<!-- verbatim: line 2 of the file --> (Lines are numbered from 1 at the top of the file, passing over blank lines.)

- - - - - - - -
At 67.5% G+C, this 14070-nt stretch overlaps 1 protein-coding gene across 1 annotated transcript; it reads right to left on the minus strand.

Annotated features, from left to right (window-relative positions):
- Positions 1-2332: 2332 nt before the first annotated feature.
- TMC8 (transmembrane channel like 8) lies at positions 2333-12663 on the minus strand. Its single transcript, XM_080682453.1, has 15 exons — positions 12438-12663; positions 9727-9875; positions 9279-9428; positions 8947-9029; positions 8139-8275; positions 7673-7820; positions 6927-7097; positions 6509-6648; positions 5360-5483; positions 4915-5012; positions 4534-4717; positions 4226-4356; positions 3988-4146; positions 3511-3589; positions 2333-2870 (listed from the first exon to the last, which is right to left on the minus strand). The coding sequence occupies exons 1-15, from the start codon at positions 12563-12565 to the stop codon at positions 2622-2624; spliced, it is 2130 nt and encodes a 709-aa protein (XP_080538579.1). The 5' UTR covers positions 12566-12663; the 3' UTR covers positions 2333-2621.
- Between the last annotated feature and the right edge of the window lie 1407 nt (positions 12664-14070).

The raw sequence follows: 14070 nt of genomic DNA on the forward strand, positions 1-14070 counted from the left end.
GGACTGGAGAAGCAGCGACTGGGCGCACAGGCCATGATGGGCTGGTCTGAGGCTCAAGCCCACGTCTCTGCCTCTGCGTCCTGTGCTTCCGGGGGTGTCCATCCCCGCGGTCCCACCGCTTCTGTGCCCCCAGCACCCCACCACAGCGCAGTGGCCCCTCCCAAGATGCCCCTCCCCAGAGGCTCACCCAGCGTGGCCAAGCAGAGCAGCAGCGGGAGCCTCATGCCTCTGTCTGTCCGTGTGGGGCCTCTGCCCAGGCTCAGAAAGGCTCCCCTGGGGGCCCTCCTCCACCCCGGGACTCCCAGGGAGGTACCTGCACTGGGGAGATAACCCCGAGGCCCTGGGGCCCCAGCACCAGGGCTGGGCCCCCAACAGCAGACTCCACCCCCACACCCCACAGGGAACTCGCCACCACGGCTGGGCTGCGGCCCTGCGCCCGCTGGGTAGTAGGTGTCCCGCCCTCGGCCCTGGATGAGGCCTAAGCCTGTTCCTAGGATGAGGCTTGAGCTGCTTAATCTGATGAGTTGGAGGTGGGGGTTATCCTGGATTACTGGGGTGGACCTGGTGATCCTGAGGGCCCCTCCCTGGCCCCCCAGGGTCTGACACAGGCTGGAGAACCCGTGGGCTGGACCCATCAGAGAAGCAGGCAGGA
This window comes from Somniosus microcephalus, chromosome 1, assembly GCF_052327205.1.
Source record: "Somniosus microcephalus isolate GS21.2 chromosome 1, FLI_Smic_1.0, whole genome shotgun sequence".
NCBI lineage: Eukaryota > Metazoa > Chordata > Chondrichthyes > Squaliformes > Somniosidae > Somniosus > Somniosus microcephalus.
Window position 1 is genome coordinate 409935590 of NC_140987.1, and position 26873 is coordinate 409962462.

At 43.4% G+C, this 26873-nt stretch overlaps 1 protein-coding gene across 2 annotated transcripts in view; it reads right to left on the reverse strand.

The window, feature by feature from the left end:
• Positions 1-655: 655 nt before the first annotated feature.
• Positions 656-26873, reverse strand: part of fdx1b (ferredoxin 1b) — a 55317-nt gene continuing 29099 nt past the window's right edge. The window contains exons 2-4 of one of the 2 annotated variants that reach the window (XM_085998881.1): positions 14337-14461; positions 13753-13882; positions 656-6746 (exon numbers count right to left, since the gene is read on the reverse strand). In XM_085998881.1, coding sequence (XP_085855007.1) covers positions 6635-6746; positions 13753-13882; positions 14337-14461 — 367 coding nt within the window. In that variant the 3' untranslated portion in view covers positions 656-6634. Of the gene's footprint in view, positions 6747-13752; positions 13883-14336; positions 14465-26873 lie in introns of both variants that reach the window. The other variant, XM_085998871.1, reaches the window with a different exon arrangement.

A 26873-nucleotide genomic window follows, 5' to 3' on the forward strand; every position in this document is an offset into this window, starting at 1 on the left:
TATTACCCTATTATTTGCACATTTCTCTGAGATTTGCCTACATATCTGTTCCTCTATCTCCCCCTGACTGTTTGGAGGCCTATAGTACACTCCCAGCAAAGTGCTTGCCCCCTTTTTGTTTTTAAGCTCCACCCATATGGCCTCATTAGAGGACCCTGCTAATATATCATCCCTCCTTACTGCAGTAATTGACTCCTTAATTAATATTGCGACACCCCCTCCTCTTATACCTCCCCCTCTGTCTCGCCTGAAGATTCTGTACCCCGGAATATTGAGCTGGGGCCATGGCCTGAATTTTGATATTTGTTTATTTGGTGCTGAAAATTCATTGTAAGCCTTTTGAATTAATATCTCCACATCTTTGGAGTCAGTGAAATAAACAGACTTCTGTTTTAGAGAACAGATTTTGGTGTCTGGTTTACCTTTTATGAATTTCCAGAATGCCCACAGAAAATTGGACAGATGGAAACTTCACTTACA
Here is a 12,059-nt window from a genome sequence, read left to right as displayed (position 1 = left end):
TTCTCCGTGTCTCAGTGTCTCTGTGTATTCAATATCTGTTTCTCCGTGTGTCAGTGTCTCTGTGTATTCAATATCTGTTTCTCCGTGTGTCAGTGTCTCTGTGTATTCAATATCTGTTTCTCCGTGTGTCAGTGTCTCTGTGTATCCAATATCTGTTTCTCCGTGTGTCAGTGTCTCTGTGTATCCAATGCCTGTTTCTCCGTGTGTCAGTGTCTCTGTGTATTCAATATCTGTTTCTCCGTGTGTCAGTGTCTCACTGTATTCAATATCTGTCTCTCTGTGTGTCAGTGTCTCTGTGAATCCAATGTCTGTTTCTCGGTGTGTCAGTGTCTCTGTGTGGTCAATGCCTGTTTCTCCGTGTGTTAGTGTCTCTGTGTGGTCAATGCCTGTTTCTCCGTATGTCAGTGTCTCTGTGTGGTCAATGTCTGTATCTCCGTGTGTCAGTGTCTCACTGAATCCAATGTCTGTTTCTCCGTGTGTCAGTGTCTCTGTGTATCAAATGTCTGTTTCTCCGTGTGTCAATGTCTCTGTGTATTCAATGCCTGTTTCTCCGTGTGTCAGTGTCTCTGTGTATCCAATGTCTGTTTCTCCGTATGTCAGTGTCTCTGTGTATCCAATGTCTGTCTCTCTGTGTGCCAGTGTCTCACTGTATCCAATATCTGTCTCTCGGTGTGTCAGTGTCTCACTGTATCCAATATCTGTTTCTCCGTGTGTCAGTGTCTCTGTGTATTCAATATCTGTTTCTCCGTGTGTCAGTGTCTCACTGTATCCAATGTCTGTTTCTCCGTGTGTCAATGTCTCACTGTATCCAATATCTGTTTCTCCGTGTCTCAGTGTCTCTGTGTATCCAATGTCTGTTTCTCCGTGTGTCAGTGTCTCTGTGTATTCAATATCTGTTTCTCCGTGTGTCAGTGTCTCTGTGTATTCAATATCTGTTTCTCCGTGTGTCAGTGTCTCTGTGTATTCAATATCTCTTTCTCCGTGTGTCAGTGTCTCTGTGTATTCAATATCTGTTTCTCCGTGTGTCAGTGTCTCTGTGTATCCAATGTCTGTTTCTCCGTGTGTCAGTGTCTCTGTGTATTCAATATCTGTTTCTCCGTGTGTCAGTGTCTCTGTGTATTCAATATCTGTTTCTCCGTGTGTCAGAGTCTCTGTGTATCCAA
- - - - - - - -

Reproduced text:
Annotated features, from left to right (window-relative positions):